This is a readable, well-researched, layman's chronicle of a year spent with a neurologist and of the variable dysfunctions of the brain and central nervous system.
Russell Martin observes the clinical practice of a neurologist friend. Splitting his time between university hospital and his own office, John Ferrier (not his real name) diagnoses and treats (where possible) such diseases as epilepsy, migraine, multiple sclerosis, meningitis, tumor, stroke and Alzheimer's, among other imposing ailments.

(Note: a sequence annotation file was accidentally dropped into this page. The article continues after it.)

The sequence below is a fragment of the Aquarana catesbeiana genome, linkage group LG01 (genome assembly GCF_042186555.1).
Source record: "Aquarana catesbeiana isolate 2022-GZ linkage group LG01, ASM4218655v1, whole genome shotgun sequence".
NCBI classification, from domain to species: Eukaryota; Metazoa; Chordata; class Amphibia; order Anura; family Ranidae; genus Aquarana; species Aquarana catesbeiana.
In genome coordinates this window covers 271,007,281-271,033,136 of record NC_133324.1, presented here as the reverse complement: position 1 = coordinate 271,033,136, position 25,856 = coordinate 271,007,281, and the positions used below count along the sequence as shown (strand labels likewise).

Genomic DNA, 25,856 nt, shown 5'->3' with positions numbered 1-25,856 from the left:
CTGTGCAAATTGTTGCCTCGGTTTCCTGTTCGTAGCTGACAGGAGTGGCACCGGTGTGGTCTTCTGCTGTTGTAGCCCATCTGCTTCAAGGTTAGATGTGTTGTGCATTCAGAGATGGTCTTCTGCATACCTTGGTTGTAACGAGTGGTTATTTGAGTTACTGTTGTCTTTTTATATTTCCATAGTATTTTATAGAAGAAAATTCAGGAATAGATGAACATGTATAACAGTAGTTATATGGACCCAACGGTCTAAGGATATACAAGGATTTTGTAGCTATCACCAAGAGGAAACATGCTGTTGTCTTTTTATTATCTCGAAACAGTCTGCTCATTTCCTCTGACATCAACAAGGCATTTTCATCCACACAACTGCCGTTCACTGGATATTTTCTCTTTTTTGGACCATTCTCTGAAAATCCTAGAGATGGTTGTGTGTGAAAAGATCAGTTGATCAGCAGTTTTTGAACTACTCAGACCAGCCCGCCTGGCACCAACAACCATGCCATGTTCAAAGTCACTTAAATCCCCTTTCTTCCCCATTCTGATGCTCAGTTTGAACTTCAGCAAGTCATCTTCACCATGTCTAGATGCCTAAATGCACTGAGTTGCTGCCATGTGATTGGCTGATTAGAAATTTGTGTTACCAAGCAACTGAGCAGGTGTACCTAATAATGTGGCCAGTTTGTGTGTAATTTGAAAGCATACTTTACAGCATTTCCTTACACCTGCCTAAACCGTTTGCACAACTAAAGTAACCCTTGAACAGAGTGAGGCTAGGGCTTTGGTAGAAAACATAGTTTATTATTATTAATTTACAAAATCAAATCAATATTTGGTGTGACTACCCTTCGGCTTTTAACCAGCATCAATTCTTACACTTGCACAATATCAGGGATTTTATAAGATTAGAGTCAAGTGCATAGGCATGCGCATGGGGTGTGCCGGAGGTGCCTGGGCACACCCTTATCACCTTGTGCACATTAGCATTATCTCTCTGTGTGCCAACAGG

Martin describes, movingly, the enormous courage of Ferrier's patients as they receive often difficult news. "Nobody goes to see a neurologist because they're wondering why everything is so great," he tells Martin. "This isn't a party."